Gay couple Stefan and Seby on the floor drinking champagne at the QT Queenstown hotel in New Zealand.
“Cheers to another successful hotel find!”

6. Get connected: a SIM card on arrival

Gone are the days when we would rock up at a place with nothing to guide us than the Lonely Planet and a few maps we picked up from the airport. Today, our smartphones are the epicenter of our daily lives. We use them to orientate ourselves with Google Maps, they've become our cameras, our alarm clocks, our music player, weather monitor, currency convertors…

While the convenience of having internet access for navigation or snapping photos is undeniable, the real game-changer is having it in emergencies. Or, say, when you need to (ahem!) monitor an Indian tuk-tuk driver in Jaipur, India who has deliberately taken a wrong route so that he can steer you to his cousin's shop…

Whether it’s a brief weekend trip or an extended two-week vacation, having a local SIM not only allows me to have internet access but also gives me a local number. This comes in handy for calling up a highly-rated restaurant to reserve a table or using taxi apps that often require a local number for registration. Another time I realized the importance of having a local number was during our road trip to New Zealand. We rented an electric car (which we strongly advocate against!) and were desperately trying to find a charger to top it up. Annoyingly most charging stations in New Zealand only work if you first sign up in an app via a local New Zealand number.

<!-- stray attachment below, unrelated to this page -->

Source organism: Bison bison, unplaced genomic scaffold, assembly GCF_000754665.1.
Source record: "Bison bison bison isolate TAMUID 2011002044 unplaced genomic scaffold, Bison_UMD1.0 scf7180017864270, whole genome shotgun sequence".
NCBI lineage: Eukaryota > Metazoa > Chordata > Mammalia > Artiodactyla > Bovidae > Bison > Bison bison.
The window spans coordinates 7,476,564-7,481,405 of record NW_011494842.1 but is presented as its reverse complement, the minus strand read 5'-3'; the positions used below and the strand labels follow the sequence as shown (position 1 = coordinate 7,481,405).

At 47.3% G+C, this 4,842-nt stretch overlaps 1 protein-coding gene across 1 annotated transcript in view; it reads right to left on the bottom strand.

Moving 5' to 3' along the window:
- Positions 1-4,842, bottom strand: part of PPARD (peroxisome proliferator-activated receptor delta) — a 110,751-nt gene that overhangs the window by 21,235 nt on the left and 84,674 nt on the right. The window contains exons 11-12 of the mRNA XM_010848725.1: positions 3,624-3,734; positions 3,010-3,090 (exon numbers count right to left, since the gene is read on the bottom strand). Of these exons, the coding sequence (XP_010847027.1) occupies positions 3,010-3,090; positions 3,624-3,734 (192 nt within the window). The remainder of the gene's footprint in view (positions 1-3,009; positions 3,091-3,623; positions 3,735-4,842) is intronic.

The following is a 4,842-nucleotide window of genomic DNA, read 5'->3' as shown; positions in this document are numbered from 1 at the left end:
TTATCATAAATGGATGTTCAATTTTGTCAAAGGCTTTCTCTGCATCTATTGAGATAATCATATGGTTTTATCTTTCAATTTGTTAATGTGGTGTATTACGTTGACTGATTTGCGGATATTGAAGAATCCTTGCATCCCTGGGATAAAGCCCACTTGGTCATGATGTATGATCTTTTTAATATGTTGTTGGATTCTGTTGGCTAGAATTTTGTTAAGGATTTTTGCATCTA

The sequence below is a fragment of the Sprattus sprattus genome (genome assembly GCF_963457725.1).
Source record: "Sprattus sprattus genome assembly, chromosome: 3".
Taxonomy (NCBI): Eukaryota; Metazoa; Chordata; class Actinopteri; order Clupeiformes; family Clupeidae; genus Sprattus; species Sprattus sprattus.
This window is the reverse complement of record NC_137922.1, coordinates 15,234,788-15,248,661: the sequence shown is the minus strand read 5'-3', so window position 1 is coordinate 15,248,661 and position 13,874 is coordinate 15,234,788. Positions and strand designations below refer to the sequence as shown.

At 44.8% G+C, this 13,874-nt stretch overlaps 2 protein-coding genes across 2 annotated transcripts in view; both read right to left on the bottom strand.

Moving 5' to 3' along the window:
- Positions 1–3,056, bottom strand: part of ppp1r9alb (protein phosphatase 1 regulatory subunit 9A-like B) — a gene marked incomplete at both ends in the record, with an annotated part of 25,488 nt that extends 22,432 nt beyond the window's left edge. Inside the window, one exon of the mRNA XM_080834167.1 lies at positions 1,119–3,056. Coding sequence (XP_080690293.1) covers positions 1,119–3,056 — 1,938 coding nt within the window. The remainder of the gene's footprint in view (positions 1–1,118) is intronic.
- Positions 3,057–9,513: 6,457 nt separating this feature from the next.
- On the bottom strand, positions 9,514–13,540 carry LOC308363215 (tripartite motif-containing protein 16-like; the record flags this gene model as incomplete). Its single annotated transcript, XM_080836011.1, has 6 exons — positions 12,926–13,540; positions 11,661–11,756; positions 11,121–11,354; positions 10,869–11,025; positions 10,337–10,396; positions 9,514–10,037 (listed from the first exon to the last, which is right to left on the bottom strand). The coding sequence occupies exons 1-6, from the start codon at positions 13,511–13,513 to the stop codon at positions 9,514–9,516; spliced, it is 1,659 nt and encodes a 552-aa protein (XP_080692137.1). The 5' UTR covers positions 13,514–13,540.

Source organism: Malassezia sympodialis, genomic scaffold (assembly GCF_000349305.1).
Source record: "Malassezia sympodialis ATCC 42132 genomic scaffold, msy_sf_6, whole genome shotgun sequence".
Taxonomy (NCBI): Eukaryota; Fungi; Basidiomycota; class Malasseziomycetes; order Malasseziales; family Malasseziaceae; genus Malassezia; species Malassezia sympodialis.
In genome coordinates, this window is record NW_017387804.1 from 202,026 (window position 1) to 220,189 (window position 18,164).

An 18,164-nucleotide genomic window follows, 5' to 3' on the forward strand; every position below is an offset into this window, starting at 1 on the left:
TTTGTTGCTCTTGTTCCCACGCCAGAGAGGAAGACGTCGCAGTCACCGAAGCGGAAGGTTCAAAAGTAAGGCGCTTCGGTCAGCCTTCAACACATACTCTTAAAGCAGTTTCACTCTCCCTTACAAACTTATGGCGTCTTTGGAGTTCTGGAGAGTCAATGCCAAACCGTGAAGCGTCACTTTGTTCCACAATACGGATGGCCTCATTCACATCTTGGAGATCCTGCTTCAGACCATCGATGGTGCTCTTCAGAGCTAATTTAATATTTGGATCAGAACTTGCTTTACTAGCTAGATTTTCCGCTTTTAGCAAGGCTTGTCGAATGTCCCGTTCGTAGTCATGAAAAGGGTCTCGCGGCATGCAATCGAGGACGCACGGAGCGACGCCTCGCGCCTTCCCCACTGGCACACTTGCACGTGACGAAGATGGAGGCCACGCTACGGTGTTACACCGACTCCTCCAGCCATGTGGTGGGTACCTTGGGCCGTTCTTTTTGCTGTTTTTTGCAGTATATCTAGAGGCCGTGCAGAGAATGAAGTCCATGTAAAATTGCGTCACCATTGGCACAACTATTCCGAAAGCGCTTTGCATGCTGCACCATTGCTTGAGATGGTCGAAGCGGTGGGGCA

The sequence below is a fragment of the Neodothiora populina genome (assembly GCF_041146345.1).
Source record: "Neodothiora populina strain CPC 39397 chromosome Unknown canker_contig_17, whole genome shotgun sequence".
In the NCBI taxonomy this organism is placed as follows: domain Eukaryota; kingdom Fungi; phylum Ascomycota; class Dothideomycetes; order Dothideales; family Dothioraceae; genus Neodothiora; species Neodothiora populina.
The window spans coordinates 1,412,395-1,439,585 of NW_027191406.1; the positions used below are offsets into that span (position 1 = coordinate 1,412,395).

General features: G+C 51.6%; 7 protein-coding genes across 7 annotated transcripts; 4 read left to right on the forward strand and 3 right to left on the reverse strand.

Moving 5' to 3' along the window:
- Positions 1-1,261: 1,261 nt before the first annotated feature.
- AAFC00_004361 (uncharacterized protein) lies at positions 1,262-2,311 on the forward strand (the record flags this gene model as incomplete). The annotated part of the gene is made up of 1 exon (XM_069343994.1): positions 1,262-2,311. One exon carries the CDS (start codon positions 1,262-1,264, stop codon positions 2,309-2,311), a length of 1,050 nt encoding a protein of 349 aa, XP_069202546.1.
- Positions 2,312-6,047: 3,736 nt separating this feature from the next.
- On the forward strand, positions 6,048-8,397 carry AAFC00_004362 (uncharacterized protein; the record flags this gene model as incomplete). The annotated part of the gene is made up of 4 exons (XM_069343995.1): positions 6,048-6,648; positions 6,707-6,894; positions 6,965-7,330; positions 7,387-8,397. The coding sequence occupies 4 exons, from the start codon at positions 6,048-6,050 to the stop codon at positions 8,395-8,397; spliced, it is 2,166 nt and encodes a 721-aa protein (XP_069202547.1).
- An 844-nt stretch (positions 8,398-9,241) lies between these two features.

Today, the first thing we do after we've retrieved our suitcases at a new airport: is go to an ATM for cash and then buy each a local SIM card. In most places, SIM card deals are inexpensive and usually offer a tourist package providing unlimited internet for a specified period. Once you're online, be sure to check out our handy guide to the best gay travel apps you need to download!

Stefan researching and browsing on his phone.
Stefan browsing on his phone researching the best hair products…

7. Don't overpack: plan for 1 week’s worth of clothes